Inkscape Tips: Episode II – Clone Wars

We have already established that Inkscape is the best thing since sliced-bread elsewhere on this site. But you’d be surprised at how useful it can be and, by combining different tools, how much time it can save.

Take the Clone tool (Edit > Clone > Create Clone or [Alt]+[D]) for example. You can duplicate an object with [Ctrl] + [D], but with clone you can duplicate and control what the duplicates will look like by editing the original. Want to change the colour and type of fill for 100 circles? Use clone and apply the changes only to the original. The 100 clones will inherit the changes.

Buttoning up

Let’s see how this can help you be creating a template for a web button with some funky effects.

Start by drawing a rectangle with rounded corners like the one you can see in Figure 1. Select it and press [Alt] + [D]. This will create a clone. Move the clone below the original and try and change its colour, stroke, transparency or whatever. Nothing happens, right?

Figure 1: Draw two rectangles to use for your buttons.

Figure 1: Draw two rectangles to use for your buttons.

Now change the colour and stroke of the original button. Hey presto! The changes are inherited by the clone (Figure 2). Useful for, say, when the project leader turns up and says he wants all the buttons on the new website to now be green. Useful, yes, but not exactly groundbreaking.

Figure 2: Changes to attributes of the original object cascade down into the cloned objects.

Figure 2: Changes to attributes of the original object cascade down into the cloned objects.

But, hold on, there’s more. Let’s label those buttons and animate them.

Create a text like the one shown in Figure 3. See the button with the question mark in the upper right hand corner in the screenshot? The one I have drawn a red square around? Click that. What that will do is unset the fill and stroke of the selected object (in this case the text). This means that, although we can still make clones of the object, the fill and stroke will not be inherited by the clones. We’ll see the advantage of this in a sec. For the moment, notice the text has now turned black.

Figure 3: Create the text for your button and unset its fill and stroke attributes.

Figure 3: Create the text for your button and unset its fill and stroke attributes.

With the text selected, press [Alt] + [D] to create a clone. Center it in the middle of the top button. Change its colour to white. Notice that you are now allowed to do this directly on the clone. You don’t have to modify the original object to change the clone since you have unset the original object’s fill and stroke in the prior step, remember? Press [Ctrl] + [D] to create duplicate of the clone and center it within the second button.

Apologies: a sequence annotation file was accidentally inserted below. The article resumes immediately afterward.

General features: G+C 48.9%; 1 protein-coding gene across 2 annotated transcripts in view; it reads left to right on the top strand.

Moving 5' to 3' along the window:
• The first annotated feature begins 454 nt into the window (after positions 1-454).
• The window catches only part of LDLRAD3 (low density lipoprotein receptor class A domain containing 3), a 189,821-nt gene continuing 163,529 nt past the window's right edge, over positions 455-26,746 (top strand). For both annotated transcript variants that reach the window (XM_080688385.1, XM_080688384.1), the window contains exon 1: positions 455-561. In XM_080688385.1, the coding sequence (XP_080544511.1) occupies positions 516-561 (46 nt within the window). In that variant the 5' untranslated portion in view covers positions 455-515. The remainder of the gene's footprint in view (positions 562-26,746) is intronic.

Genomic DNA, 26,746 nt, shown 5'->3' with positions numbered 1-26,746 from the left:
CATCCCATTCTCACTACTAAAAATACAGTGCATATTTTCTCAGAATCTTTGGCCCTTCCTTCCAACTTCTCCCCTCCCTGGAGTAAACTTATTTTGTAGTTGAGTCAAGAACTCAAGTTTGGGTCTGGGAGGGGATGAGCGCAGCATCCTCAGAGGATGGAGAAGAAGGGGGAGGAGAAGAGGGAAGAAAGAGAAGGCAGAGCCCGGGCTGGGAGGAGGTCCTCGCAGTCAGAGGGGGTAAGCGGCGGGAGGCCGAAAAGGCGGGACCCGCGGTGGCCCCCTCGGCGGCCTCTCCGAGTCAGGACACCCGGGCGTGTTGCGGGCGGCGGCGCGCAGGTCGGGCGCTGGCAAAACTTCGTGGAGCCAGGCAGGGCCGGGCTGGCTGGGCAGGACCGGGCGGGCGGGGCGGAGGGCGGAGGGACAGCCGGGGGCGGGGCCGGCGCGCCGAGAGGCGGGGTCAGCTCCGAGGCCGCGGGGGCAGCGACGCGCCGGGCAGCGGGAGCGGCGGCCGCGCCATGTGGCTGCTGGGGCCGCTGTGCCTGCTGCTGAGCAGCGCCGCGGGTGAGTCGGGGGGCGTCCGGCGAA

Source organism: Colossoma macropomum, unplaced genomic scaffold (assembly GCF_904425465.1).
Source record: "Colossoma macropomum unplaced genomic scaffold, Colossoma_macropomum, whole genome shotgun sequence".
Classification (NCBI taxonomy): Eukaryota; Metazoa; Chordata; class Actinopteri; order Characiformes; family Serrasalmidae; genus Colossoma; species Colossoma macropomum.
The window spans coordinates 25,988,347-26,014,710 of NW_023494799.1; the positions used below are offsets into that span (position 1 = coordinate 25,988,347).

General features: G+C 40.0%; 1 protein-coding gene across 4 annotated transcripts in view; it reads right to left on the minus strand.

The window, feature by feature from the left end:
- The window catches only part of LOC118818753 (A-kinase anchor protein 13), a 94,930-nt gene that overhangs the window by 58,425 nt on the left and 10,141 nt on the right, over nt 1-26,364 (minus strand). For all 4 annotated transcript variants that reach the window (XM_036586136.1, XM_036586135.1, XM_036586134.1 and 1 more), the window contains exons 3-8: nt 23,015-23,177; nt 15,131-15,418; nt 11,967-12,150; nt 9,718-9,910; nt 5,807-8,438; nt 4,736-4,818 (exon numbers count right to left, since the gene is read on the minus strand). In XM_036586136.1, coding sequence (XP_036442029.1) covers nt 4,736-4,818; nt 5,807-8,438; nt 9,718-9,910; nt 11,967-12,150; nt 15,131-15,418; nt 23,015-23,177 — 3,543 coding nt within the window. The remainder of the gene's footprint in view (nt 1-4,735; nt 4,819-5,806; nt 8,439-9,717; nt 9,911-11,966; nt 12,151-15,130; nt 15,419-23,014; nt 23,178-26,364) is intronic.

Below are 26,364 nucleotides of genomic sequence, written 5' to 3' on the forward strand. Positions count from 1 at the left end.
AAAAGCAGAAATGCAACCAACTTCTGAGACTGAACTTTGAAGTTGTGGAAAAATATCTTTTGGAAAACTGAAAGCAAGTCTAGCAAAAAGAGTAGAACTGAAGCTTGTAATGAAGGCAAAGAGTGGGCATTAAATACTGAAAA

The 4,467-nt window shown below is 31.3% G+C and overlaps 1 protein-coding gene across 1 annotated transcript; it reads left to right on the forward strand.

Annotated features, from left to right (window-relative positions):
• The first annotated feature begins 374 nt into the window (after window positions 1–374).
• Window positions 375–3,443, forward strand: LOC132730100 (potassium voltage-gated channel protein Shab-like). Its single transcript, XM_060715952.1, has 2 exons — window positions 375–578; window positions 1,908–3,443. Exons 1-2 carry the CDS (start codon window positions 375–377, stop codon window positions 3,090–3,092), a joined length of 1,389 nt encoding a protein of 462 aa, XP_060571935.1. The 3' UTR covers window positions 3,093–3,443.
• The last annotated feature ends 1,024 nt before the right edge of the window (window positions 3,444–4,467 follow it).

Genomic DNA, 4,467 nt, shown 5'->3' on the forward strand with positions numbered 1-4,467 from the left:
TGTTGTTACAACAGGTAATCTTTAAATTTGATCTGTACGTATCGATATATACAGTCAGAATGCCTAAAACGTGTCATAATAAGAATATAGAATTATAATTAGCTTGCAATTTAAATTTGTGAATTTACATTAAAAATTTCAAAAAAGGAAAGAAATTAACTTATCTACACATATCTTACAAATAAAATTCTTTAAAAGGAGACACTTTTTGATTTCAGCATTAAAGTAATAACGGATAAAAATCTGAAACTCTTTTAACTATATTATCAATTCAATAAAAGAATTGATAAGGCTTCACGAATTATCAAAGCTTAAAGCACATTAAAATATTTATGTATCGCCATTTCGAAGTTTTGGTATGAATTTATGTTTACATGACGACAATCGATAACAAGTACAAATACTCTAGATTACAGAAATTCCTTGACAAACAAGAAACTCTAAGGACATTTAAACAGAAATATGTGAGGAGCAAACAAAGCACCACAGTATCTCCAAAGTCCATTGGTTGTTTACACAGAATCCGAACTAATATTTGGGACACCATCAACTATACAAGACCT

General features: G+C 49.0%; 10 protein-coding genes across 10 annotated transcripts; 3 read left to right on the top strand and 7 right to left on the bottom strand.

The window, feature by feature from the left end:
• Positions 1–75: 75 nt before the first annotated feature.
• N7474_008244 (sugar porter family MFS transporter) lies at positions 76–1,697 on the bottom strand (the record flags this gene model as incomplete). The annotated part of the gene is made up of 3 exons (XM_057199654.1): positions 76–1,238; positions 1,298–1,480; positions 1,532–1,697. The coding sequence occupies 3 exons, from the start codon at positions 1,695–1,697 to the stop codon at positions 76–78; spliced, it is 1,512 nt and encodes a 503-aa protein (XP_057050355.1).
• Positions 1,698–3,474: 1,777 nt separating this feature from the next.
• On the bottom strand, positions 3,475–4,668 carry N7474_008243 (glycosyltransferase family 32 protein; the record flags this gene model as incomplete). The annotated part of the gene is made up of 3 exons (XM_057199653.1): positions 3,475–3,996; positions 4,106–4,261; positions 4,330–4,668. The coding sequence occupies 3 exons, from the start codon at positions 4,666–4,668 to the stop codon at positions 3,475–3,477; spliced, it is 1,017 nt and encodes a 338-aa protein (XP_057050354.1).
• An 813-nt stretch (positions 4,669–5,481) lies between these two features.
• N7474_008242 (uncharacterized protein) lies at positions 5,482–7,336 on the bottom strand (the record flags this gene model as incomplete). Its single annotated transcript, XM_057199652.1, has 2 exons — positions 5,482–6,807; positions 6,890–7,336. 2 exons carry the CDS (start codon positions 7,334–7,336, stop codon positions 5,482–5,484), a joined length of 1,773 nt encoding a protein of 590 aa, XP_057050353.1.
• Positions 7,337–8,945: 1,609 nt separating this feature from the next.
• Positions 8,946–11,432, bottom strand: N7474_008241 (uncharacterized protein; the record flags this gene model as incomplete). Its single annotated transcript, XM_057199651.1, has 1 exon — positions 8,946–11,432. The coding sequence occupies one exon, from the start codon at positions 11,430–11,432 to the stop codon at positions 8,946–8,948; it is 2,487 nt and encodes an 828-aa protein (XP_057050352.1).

The Phantom Shadow

You can now add an effect to the text in the first button to make it look 3D, for example. When the first button is clicked on your website, you can swap it for the image of the second button, making it look animated. I put a shadow within the text to make it look hollow (Figure 4). You can do this using the Filters > Shadows and Glows > Drop Shadow… option that allows you to adjust an inner shadow for your text.

Figure 4: Apply a non-destructive effect to the text in the first button. In this case I made it look hollow.

Figure 4: Apply a non-destructive effect to the text in the first button. In this case I made it look hollow.

Whatever you do, you want to keep the integrity of your text intact, i.e., don’t convert it to curves! And only use filters that do not mess up your text.

You want to do this because, and here’s the kicker, if you now need to make 50, 100 of these suckers, all with different texts, it’s no problem: edit the original text and the changes will cascade to both images of the button, shadows, effects and all. Even if you have to change the font so the buttons fit the new site’s style (Figure 5), with your clone templates you can push out dozens of these babies in minutes.

Figure 5: Using clone, changes to the original text allows you to create dozens of variations of your original design in minutes.

Figure 5: Using clone, changes to the original text allows you to create dozens of variations of your original design in minutes.

So, as you can see, a bit of initial legwork with Inkscape’s clone feature can save you a lot of work down the road.

And when the style of the 2000s comes rolling back around and rounded corners and fake 3D become all the rage again, you’ll be ready.

You know this will make a comeback...

You know this will be a thing again someday.

Got a neat trick you use in Inkscape? Let us know about it in the comments!

Cover Photo: IMG_1231a by nioanto for the Morguefile.com